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Feminist feats of marine matriarch


TWO QUEENS MEETBronach Joyce, who plays Queen Elizabeth I, and Regina McCormack, who plays Grace O’Malley.

Áine Ryan

WITH gender equality, female empowerment, ageism and the continuing reverberations from the #MeToo campaign still stoking the fires of feminism today, the staging of ‘Matriarchs’ in Westport Town Hall Theatre later this month is entirely timely. The fact that it is also the 40th anniversary of the publication of Anne Chambers’s groundbreaking book, ‘Grace O’Malley – Ireland’s Pirate Queen’ confirms the appropriateness of the location for the premiere of this play. The book was originally launched in historic Westport House, built on the foundations of one of the16th century pirate queen’s castles.
Both writer and director of this much-anticipated production, Anne Chambers observes: “Grace O’Malley and Queen Elizabeth I shine as inspirational beacons to what women everywhere can achieve, even like them, in the most demanding and difficult environments.”
‘Matriarchs’ stars local thespians, Regina McCormack as Grace O’Malley, Bronach Joyce as Queen Elizabeth I and Conor Clarke as Tibbott Bourke (also known as Tibbott na Long) and the Earl of Essex.
It tells the fascinating story of how, in July 1593, the Irish Pirate Queen Grace sailed up the Thames and met with the Virgin Queen, Elizabeth I, to seek the restoration of her lands from Richard Bingham, the Governor of Connacht, and to have her son, Tibbott, released from prison.
‘Absence from history’
BUT where did this lifelong fascination with Granuaile begin for Castlebar native and  former banker, Anne Chambers?
“Initially, it was Grace O’Malley’s absence from ‘official’ history that first motivated my own interest to research and write her true story, which I found mainly preserved in 400-year-old manuscripts in public and private archives in Ireland and England.
“And what a story it turned out to be. You could not invent it. An extraordinary leader of a private army by land and by sea, a politician, tactician, intrepid mariner, successful businesswoman, pirate and rebel, she was also a wife – twice over – the mother of four children, a lover, a grandmother and a great-grandmother.
“This ‘most notorious woman in all the coasts of Ireland’ breaching boundaries of gender imbalance and bias, in a period of immense social and political upheaval and change, re-wrote the rules to become one of the world’s first recorded feminist trailblazers,” Ms Chambers tells The Mayo News.
She says that among the ‘most satisfying outcomes’ of the publication of the biography was Grace’s rightful restoration to the pages of official history.
“Today she is now part of schools curricula in countries throughout the world, and her place and contribution to political, social and maritime history is acknowledged and celebrated.”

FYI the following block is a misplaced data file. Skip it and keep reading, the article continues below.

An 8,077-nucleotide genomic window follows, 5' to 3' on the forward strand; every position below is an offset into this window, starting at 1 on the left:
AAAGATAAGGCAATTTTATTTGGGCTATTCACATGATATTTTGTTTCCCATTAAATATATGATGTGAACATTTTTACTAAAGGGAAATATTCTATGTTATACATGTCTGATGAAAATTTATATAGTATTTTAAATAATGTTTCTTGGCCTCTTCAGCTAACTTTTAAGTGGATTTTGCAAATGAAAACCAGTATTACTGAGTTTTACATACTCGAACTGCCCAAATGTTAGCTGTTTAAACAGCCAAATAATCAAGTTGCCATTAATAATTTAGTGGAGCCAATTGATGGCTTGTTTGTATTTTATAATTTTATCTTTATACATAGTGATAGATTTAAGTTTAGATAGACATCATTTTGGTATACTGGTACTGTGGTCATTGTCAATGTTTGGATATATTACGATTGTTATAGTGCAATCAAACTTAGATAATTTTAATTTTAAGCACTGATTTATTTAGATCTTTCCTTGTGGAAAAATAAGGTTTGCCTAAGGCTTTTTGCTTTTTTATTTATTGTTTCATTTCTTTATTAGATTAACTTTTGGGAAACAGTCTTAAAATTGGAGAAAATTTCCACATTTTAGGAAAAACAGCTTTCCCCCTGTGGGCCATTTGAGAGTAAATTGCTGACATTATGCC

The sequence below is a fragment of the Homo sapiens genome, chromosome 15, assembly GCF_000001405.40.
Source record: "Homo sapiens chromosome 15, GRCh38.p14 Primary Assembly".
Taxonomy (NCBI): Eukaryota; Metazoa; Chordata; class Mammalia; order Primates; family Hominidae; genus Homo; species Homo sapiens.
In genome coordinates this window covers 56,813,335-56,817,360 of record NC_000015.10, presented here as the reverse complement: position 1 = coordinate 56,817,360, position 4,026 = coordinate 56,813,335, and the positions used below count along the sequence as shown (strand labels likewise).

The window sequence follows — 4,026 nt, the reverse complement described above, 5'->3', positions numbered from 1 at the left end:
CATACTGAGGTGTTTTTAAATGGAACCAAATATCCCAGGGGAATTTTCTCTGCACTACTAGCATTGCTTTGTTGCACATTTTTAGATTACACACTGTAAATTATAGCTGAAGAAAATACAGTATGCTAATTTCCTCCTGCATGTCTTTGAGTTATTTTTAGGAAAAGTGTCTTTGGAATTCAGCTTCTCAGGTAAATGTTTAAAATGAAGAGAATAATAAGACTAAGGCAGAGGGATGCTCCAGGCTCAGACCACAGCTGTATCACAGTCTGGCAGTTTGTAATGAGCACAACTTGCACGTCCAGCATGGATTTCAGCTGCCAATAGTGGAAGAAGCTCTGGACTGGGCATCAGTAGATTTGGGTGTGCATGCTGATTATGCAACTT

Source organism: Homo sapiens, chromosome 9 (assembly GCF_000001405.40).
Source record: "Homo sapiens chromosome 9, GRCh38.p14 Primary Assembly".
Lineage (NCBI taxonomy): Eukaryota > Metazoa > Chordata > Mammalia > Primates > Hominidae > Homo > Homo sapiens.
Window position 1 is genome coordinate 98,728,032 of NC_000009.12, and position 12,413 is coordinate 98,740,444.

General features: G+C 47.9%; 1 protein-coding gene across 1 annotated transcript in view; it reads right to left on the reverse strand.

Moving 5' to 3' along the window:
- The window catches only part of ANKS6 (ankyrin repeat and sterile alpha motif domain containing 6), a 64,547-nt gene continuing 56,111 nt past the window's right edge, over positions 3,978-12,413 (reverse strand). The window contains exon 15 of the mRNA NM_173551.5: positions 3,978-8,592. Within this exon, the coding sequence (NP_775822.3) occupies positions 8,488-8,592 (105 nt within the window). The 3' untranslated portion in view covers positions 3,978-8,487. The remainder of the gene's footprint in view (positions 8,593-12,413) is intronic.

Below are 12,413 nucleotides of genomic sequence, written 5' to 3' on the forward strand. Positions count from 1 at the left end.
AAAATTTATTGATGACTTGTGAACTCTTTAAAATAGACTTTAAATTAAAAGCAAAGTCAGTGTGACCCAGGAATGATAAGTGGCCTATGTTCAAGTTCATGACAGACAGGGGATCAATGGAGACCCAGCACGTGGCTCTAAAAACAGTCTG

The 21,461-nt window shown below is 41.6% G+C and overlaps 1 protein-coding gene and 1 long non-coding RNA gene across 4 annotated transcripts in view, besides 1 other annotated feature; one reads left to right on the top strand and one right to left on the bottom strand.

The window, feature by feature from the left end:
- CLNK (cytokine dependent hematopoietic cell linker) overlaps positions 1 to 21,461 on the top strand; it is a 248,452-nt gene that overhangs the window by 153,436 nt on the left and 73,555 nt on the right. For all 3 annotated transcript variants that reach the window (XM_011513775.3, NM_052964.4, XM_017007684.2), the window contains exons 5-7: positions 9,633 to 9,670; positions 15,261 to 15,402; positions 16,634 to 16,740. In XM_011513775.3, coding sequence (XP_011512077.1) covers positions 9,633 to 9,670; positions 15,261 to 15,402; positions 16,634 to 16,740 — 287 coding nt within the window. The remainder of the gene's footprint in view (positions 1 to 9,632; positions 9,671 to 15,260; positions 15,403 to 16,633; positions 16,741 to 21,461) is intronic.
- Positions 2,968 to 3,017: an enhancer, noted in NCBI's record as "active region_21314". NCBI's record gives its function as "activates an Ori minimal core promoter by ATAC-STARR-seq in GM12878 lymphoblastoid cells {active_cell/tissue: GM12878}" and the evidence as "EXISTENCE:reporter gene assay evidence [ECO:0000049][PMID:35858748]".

Indeed, Grace O’Malley had such an impact on Anne Chambers’ life that she left her career in banking to become a full-time writer.  This brave decision has brought her all around the world to tell Grace’s story, meeting people along the way ‘whose own lives have been inspired and shaped by this extraordinary woman’.
Over the years, Chambers has lectured and been interviewed about this pirate of the high seas all over the world, with the most recent interview in early August with ABC Australia.
“The biography has been the subject of numerous TV and radio documentaries, all of which I hope have also helped publicise the magnificent coastline of Mayo and Connemara, the physical background to Grace O’Malley’s life story,” she says.
But what of about the genesis of this play?
“One aspect of Grace O’Malley’s life story always fascinated me. This was her meeting with Queen Elizabeth I of England, the other iconic female leader of the age. A highlight of my research for the biography had been the discovery of a letter from the [English] queen about this meeting. I found that they met in 1593 as mature women, each with a lifetime of experience and knowledge behind them,” Chambers explains.
It was inevitable that this historic moment would command further examination, and thus the wiriting of ‘Matriarchs’ during 2018.  

The premiere of ‘Matriarchs’, a play by Anne Chambers, will be staged in Westport Town Hall Theatre on Friday and Saturday, August 30 and 31, at 8pm. Tickets, €20. To book, visit www.westporttheatre.com.

SET on the eve of the famous Battle of Kinsale, Matriarchs is a play about women’s relationships with fathers, husbands, lovers and sons; about the boundaries placed on women by society, marriage, motherhood and love; the juggling of a career with family life; breaching the boundaries of male power and bias as well as the challenges posed by female ageing. As Grace and Elizabeth emerge from the mists of time what they have to say on these issues may explain why these two iconic women remain as relevant today as they were over 400 years ago.